bee on lavender

Fighting Climate Change with Bee-utiful Pollinator Gardens

Great Flowers to Plant for Pollinators

Originally published by UC Davis

From daisies and lavender to sunflowers and orange blossoms, flower gardens not only result in beautiful table centerpieces, bragging rights and a joyful hobby. They can also be hugely beneficial to local pollinators and, by close extension, food security and biodiversity.

Why are pollinators important? 

A pollinator is any animal that aids in plant reproduction via bringing pollen from the male part of the flower to the female part. That includes thousands of species of bees, as well as birds, butterflies, bats, flies, wasps, beetles and more. 

“Pollinators are a critical factor for ecosystem functioning and our food systems,” said James Michielini, a Population Biology Ph.D. student studying butterflies. “One in every three bites of food are directly affected by pollinators.” 

Even livestock rely on pollinators for their plant-based animal feed. A large portion of wild plants also depend on pollinators, so biodiversity is heavily dependent on these animals. 

“If all pollinators disappeared, I think that food would become much more classist,” said Elizabeth Crone, a professor with the UC Davis Evolution and Ecology department. “The world would be less diverse outside, and food and flowers would be available to a much narrower segment of the human population.” 

Climate change, habitat loss 

Insects are going through a widespread decline throughout the world, facing many threats such as pesticides, habitat loss, and climate change.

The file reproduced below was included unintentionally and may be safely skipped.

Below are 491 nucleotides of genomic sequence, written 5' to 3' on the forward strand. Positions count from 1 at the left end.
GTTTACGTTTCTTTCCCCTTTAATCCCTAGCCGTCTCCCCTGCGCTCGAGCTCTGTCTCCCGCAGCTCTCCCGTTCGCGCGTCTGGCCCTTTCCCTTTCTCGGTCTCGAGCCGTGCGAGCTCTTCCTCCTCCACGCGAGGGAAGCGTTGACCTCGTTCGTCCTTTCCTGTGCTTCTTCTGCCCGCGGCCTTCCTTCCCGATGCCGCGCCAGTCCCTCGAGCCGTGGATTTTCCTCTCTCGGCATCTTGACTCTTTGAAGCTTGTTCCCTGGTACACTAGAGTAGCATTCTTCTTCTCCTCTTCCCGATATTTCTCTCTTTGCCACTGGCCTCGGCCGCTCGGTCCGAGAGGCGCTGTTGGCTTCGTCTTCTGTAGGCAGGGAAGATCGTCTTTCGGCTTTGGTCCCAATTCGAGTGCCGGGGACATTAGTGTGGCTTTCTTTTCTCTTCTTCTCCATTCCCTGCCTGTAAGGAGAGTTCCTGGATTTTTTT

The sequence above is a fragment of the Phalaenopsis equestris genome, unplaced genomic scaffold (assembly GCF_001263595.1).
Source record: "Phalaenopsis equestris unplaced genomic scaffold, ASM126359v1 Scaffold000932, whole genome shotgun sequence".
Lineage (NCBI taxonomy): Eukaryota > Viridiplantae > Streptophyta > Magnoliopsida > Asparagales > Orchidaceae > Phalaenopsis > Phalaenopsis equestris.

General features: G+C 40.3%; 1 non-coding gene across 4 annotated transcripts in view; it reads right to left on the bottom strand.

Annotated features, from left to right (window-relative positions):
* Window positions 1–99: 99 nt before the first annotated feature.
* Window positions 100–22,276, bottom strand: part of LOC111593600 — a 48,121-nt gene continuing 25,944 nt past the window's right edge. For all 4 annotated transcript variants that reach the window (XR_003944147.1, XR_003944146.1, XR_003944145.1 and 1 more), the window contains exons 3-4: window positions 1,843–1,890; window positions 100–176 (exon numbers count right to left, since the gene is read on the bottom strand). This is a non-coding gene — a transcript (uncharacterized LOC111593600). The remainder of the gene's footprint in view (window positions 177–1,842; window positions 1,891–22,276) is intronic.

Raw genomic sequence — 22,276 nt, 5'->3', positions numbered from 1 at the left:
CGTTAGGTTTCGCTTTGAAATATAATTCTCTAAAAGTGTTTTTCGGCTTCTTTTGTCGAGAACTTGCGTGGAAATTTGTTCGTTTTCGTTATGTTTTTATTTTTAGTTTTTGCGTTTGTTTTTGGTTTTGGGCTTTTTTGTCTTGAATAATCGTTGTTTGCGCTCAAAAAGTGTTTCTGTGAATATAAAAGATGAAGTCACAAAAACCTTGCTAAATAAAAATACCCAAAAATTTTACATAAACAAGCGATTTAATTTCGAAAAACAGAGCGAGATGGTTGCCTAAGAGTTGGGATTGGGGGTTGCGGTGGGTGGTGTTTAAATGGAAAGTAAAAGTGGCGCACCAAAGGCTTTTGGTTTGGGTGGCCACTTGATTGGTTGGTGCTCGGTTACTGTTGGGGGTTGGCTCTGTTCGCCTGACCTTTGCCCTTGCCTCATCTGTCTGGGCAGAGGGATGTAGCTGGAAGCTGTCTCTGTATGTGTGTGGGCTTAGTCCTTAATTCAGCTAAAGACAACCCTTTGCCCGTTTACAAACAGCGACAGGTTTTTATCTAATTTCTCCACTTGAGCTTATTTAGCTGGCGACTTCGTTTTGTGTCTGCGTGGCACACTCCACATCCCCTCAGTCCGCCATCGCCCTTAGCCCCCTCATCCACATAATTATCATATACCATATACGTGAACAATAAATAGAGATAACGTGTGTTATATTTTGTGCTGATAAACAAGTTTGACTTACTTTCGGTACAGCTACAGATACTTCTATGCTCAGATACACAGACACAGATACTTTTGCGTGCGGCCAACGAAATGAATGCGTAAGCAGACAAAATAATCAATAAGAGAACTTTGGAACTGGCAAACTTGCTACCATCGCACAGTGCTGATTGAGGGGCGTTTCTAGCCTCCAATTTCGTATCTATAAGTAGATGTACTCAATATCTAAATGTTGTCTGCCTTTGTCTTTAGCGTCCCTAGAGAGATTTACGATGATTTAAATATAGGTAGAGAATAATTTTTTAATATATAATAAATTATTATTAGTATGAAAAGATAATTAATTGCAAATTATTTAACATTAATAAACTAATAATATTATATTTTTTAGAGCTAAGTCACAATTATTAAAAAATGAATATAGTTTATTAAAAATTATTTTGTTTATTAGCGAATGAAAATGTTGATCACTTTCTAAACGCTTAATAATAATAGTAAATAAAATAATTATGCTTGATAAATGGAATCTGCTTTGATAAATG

As climate change acts globally, species may move “poleward,” or closer to colder temperatures, according to Michielini. “And if a species is at the southern edge of its range, it’s pushing up against the limits of their thermal tolerance,” he said.

In Davis, summers temperatures often climb to the 100s, meaning many species are already at their limit and may move away.  

“It’s easy to imagine losing wild bumblebees in Davis,” said Crone. “It’s sad to imagine, but as an ecologist, it’s easy to say that in 50 years, there might not be any in Davis anymore.” 

Elizabeth Crone
Crone’s research is currently centered on pollinator life cycles, as very little is known about pollinating insects aside from their pollination stage. Understanding their full life needs can help inform conservation decisions. (Courtesy Elizabeth Crone)
James Michielini
Michielini studies the effect of urbanization on butterflies to understand if they can be supported adequately by green spaces within cities. (Courtesy James Michielini)

Getting your hands dirty 

Pollinator gardens can be a way to expand this habitat and ease the loss of it. 

“The more habitat you have for a species, the more climate change it can tolerate,” said Crone. “With gardens, I think we can make a big dent in conservation and have a lot more biodiversity persisting in cities.” 

Crone pushes people to move away from lawns or vegetative surfaces and toward plants that provide pollen and nectar. She hopes flower gardening will become a more popular hobby. 

“You could call it pollinator gardening,” said Crone. “But the first step is to just grow some flowers! The second step might be, let’s think about what flowers are best for butterflies and bees. A third step might be to ask, what flowers are native to your area, or what are some host plants that a particular species eats? But the first step is just to plant flowers.”